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Rethinking Autonomy: Relationships as a Source of Resilience in a Changing Healthcare System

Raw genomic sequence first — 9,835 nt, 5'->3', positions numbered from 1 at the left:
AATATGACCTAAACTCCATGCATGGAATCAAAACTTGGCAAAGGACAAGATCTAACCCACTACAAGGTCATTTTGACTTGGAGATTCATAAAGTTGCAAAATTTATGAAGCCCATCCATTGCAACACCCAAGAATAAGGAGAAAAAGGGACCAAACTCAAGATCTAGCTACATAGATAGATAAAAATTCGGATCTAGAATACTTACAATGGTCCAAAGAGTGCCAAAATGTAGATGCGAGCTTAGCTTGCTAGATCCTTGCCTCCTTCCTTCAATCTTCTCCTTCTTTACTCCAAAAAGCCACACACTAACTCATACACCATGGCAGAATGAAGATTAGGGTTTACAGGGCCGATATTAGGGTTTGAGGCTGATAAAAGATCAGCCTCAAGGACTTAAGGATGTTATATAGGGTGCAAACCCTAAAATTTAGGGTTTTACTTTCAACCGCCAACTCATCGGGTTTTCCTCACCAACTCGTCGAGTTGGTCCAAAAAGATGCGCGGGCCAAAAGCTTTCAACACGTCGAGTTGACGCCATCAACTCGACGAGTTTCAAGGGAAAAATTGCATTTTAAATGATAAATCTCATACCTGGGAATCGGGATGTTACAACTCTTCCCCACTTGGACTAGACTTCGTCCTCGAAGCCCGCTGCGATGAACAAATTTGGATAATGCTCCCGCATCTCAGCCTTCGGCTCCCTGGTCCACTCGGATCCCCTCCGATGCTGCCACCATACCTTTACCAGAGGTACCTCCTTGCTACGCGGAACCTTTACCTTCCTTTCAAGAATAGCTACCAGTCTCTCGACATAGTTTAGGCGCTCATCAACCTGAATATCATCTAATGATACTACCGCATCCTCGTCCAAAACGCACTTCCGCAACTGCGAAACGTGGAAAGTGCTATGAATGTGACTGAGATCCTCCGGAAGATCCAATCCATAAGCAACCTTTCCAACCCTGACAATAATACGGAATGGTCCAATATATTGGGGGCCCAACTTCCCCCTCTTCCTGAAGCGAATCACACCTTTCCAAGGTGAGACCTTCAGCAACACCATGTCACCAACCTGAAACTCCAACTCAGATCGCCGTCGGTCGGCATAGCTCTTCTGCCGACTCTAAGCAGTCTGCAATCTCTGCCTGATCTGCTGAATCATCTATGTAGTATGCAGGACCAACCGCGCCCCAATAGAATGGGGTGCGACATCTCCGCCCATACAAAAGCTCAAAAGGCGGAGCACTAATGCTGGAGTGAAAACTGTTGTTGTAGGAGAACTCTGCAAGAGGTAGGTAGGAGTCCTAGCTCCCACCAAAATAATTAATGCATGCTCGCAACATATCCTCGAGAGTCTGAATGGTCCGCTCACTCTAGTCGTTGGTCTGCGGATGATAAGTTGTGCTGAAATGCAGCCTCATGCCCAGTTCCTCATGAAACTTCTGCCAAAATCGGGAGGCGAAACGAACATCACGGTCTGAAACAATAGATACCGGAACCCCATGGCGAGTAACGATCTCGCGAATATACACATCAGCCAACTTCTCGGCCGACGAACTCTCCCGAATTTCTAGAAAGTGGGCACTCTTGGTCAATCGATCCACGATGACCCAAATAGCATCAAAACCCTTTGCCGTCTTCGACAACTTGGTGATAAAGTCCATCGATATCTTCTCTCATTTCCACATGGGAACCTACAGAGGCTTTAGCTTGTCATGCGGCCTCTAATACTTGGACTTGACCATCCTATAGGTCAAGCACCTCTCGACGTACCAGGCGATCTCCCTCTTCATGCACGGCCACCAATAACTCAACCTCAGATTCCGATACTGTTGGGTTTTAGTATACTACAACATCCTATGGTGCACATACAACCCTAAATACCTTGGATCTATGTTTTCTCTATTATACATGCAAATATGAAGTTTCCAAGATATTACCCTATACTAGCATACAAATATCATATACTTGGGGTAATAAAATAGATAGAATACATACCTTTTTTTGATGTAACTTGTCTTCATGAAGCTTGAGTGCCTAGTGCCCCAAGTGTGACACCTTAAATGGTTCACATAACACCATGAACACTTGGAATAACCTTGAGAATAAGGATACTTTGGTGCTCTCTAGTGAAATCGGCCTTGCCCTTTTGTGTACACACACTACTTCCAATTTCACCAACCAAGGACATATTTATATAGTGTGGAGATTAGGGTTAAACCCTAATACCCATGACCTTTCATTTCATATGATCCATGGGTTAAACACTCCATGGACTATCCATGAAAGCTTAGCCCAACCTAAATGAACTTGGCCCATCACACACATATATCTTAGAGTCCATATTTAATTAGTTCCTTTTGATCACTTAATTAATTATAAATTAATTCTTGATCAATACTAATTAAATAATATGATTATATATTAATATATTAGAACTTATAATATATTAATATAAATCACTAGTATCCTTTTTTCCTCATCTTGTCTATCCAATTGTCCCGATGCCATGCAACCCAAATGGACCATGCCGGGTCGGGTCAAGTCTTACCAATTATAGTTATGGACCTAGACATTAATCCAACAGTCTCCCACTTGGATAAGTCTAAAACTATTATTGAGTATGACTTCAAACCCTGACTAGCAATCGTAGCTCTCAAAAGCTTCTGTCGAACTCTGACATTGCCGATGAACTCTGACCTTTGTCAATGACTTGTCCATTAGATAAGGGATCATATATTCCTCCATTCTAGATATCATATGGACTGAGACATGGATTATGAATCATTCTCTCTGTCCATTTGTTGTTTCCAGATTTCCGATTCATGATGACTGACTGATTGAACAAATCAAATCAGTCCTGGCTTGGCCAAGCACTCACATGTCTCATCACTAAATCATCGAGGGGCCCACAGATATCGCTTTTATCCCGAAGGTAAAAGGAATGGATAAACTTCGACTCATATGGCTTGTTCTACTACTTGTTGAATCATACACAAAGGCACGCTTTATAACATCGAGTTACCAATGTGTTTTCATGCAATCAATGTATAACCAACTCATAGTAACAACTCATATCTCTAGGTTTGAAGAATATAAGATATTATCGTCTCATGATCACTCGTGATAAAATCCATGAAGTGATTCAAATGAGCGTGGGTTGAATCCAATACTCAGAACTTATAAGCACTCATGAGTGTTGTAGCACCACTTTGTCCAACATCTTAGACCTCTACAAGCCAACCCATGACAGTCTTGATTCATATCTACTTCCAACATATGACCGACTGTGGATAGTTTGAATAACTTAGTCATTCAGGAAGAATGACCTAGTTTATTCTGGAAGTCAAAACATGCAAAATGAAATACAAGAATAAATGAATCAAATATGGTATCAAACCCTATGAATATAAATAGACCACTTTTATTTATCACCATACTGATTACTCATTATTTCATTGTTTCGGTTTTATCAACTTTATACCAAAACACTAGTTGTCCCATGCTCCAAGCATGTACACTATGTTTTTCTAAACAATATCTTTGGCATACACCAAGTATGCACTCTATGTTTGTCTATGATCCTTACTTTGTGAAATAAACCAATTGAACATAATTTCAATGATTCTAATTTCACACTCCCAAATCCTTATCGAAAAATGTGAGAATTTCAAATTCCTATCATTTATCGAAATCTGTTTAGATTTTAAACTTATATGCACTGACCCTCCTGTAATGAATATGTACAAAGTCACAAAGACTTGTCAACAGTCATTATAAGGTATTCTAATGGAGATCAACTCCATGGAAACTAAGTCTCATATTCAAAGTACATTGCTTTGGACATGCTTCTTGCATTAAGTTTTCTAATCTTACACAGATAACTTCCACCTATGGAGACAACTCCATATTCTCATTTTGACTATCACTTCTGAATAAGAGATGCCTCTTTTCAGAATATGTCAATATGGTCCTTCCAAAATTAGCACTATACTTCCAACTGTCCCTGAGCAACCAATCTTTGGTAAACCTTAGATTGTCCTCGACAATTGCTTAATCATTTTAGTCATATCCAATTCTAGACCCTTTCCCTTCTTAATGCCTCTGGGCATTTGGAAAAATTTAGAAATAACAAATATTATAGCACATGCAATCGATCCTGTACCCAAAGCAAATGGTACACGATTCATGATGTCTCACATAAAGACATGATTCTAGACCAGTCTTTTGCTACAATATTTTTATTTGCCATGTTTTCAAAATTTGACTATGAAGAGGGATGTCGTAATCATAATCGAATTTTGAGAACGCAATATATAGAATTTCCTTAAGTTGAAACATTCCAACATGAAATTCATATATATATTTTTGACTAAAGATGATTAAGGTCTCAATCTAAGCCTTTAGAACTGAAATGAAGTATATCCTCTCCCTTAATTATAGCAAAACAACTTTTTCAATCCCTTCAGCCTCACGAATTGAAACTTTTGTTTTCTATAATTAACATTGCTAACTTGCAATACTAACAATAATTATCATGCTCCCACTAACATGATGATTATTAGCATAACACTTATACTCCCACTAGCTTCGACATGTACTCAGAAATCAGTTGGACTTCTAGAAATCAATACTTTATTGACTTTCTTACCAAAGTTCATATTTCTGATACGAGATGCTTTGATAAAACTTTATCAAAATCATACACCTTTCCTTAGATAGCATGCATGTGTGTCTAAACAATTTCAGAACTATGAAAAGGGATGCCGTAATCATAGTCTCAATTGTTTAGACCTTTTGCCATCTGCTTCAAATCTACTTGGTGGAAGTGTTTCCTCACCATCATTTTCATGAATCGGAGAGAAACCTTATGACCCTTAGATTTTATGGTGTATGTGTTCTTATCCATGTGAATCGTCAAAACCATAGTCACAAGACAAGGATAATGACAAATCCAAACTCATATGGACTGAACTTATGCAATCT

In the face of health system change, there is growing concern about the well-being of care providers and their ability to meet the needs of patients. Some scholars have called for expanding the goal of quality, access, and patient experience to a broader goal that includes the well-being of care providers themselves (Bodenheimer and Sinsky 2014). Scholars have found that stress at work is a source of job dissatisfaction, disengagement, burnout, and adverse health outcomes for employees, particularly for employees who feel they have little control (Karasek 1979; Parker and Sprigg 1990), and a source of negative outcomes for their clients as well (Schaubroek and Fink 1998; Gawande et al. 2003). As health care systems respond to pressures to provide higher quality care in an increasingly resource-constrained environment, there is a real risk of declining satisfaction and engagement for care providers and declining satisfaction for the patients they serve (Sexton, Thomas, and Helmreich 2000; Vincent et al. 2004).

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